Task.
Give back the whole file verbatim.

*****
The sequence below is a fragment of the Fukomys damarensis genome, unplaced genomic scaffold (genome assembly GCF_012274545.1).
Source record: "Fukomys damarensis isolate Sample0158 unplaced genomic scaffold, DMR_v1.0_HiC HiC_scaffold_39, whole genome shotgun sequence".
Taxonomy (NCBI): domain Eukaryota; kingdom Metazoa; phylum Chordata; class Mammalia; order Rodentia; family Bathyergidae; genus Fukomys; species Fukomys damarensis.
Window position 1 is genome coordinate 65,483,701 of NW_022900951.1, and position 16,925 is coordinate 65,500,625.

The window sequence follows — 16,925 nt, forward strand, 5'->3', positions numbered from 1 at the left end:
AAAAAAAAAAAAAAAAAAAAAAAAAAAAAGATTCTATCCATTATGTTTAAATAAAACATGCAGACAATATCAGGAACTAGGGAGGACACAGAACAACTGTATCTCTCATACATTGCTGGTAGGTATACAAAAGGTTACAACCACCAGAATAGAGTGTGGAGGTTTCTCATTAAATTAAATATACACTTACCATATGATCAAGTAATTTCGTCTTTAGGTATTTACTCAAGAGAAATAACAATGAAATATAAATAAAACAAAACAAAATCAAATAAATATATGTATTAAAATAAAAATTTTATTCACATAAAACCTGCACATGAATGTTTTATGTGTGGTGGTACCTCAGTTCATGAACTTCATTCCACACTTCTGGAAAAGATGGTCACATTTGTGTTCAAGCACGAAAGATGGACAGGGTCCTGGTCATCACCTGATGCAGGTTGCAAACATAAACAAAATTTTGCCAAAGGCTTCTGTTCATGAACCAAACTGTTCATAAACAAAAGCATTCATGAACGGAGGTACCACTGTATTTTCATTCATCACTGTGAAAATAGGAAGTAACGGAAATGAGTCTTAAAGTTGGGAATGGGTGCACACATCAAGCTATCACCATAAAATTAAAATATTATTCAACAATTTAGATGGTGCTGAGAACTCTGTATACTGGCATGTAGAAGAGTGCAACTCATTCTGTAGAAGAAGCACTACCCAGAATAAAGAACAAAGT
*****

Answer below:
The sequence below is a fragment of the Fukomys damarensis genome, unplaced genomic scaffold (genome assembly GCF_012274545.1).
Source record: "Fukomys damarensis isolate Sample0158 unplaced genomic scaffold, DMR_v1.0_HiC HiC_scaffold_39, whole genome shotgun sequence".
Taxonomy (NCBI): domain Eukaryota; kingdom Metazoa; phylum Chordata; class Mammalia; order Rodentia; family Bathyergidae; genus Fukomys; species Fukomys damarensis.
Window position 1 is genome coordinate 65,483,701 of NW_022900951.1, and position 16,925 is coordinate 65,500,625.

The window sequence follows — 16,925 nt, forward strand, 5'->3', positions numbered from 1 at the left end:
AAAAAAAAAAAAAAAAAAAAAAAAAAAAAGATTCTATCCATTATGTTTAAATAAAACATGCAGACAATATCAGGAACTAGGGAGGACACAGAACAACTGTATCTCTCATACATTGCTGGTAGGTATACAAAAGGTTACAACCACCAGAATAGAGTGTGGAGGTTTCTCATTAAATTAAATATACACTTACCATATGATCAAGTAATTTCGTCTTTAGGTATTTACTCAAGAGAAATAACAATGAAATATAAATAAAACAAAACAAAATCAAATAAATATATGTATTAAAATAAAAATTTTATTCACATAAAACCTGCACATGAATGTTTTATGTGTGGTGGTACCTCAGTTCATGAACTTCATTCCACACTTCTGGAAAAGATGGTCACATTTGTGTTCAAGCACGAAAGATGGACAGGGTCCTGGTCATCACCTGATGCAGGTTGCAAACATAAACAAAATTTTGCCAAAGGCTTCTGTTCATGAACCAAACTGTTCATAAACAAAAGCATTCATGAACGGAGGTACCACTGTATTTTCATTCATCACTGTGAAAATAGGAAGTAACGGAAATGAGTCTTAAAGTTGGGAATGGGTGCACACATCAAGCTATCACCATAAAATTAAAATATTATTCAACAATTTAGATGGTGCTGAGAACTCTGTATACTGGCATGTAGAAGAGTGCAACTCATTCTGTAGAAGAAGCACTACCCAGAATAAAGAACAAAGT